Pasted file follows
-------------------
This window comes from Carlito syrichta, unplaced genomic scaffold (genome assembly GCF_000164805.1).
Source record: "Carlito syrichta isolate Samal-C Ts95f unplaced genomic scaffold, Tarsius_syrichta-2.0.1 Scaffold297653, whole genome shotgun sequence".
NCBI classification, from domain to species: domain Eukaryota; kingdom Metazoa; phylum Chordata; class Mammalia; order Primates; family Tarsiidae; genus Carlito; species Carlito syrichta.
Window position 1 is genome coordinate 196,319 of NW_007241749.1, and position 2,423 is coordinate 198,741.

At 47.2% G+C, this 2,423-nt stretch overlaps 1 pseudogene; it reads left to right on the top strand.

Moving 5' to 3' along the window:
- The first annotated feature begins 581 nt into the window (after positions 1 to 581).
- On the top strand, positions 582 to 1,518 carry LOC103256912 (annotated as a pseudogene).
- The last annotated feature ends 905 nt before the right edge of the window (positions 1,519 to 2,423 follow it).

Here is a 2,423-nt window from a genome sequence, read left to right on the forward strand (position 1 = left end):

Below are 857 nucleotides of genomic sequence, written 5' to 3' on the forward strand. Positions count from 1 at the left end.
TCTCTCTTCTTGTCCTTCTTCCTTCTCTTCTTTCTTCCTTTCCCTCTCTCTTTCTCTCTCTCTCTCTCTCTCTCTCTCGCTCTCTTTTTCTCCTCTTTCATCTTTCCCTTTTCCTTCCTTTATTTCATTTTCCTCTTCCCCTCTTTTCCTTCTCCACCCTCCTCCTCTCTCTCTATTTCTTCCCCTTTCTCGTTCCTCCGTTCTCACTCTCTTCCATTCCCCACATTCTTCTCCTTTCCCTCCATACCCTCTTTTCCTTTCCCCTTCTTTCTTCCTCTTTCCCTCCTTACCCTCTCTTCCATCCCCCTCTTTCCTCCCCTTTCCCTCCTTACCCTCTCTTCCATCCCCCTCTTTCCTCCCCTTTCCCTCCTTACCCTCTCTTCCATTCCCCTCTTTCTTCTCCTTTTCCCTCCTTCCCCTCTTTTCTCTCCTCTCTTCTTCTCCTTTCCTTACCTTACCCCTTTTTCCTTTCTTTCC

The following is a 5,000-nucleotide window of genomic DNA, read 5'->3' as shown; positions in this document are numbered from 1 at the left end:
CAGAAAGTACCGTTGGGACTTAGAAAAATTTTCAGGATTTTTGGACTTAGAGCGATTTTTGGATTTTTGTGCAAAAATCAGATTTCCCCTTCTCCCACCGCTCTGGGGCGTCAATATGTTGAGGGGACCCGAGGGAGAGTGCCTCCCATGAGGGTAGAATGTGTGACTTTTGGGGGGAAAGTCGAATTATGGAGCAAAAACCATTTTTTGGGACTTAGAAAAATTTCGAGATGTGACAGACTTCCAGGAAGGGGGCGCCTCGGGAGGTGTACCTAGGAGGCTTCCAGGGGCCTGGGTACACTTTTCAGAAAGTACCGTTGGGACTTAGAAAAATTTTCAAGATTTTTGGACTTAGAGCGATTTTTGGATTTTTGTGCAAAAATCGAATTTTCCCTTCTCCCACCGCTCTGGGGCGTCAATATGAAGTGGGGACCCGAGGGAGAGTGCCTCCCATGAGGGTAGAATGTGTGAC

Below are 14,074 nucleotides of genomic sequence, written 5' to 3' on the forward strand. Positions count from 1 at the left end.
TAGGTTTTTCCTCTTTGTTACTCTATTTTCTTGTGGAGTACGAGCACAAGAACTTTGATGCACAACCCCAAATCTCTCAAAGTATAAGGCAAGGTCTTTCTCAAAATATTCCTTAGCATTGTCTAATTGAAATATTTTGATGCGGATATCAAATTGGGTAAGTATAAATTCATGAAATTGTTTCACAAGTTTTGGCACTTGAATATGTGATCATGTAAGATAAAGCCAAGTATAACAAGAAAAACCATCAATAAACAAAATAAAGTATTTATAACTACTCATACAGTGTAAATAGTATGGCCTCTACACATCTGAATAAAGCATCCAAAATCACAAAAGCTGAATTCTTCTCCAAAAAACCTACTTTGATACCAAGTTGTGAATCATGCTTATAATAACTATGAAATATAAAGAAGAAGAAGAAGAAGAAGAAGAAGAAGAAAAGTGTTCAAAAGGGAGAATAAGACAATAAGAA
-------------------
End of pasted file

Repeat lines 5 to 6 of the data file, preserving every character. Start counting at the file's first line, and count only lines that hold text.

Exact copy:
At 47.2% G+C, this 2,423-nt stretch overlaps 1 pseudogene; it reads left to right on the top strand.

Moving 5' to 3' along the window: